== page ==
Juggling: the handy art of not dropping the ball
By Dorene Internicola
NEW YORK (Reuters Life!) - Juggling needn't be just for medieval court jesters, street performers and circus clowns.
The ancient skill of keeping two or more objects aloft by alternately tossing and catching them can boost your hand-eye coordination, improve your alignment, and even pump up your heart. Your perseverance, patience and focus will also get workouts.
"Most jugglers don't to it expressly for fitness," said Rod Kimball, who teaches juggling classes in New York City. "They do it for fun."
Kimball said juggling as exercise can be as versatile, and as demanding, as the juggler.
"Juggling three clubs with under-the-leg throws is far more strenuous than running, whereas a basic three-ball pattern takes about as much energy as doing dishes," Kimball, a member of The Flying Karamazov Brothers juggling troupe, added in an interview.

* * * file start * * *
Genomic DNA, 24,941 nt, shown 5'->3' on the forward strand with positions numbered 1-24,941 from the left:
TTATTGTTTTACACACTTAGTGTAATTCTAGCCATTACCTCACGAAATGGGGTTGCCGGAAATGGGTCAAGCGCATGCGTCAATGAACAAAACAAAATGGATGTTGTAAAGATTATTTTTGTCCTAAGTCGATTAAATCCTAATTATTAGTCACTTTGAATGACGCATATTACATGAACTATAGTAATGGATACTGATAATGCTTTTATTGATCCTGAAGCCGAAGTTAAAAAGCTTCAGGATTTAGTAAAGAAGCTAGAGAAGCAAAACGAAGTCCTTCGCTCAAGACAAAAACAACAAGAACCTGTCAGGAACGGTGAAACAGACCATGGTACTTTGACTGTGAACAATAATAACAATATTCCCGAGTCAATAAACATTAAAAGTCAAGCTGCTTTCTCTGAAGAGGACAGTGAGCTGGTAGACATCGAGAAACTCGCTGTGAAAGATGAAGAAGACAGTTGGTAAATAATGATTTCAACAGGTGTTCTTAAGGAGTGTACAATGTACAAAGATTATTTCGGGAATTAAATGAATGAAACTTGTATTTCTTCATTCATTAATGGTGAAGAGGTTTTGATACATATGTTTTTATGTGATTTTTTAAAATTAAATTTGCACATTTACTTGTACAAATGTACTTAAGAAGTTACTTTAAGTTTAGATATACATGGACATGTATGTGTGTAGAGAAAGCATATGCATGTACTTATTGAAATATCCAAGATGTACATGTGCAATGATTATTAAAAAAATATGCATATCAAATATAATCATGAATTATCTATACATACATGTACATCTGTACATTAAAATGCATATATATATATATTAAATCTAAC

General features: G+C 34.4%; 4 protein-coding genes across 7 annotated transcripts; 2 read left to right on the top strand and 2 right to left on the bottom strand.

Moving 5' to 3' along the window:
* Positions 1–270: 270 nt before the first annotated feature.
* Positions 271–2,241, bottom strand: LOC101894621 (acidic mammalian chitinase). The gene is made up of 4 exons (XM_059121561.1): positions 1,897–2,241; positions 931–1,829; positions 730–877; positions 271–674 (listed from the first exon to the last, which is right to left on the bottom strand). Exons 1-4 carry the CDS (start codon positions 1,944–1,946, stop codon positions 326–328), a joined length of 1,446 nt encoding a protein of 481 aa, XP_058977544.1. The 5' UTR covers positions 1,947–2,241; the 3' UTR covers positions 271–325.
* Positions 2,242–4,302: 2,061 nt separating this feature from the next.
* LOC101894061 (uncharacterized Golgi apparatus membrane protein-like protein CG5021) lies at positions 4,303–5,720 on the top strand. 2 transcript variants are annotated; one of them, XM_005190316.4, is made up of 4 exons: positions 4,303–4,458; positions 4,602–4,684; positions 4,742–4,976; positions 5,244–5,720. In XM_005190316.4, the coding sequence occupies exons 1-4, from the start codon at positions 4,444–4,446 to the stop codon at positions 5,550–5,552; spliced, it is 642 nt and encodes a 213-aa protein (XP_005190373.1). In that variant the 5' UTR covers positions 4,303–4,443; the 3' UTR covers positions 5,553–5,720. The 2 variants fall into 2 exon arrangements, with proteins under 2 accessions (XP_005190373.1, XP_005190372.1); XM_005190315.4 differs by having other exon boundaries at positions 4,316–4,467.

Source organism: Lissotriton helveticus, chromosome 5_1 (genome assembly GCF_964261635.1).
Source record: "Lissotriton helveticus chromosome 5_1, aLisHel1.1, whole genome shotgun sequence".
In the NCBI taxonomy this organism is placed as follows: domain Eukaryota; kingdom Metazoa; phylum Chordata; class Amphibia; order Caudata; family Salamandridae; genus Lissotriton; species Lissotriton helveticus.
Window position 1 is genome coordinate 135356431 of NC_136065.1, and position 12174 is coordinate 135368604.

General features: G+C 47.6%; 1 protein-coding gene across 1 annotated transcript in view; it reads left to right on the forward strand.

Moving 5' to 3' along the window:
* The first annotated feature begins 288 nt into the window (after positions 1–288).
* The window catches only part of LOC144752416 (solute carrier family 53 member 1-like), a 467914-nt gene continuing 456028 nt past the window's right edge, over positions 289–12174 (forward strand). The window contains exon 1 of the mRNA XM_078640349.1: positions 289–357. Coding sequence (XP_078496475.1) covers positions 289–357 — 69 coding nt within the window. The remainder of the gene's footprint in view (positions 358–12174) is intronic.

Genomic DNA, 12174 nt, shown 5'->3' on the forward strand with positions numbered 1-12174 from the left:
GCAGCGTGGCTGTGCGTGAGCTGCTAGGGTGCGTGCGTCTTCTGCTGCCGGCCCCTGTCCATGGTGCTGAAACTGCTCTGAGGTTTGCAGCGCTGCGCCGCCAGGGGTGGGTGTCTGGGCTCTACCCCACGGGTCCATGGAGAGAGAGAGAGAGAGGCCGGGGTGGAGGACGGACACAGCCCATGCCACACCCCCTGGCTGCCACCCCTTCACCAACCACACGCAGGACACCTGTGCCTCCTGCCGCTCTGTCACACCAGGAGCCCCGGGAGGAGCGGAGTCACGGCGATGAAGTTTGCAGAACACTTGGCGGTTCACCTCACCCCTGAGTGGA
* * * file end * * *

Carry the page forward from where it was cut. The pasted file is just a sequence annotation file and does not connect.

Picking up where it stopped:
"For an aerobic workout, you can do high throws and spinning pirouettes. To weight train, I juggle a set of five 13-ounce balls."
Juggling also involves body work. Kimball's students adopt a stand as precise as any yoga pose -- weight back slightly on heels, elbows edged in front of torso -- before even attempting to toss (let alone to catch) anything.
"Asymmetry in the body means asymmetry in juggling," he explained. Continued...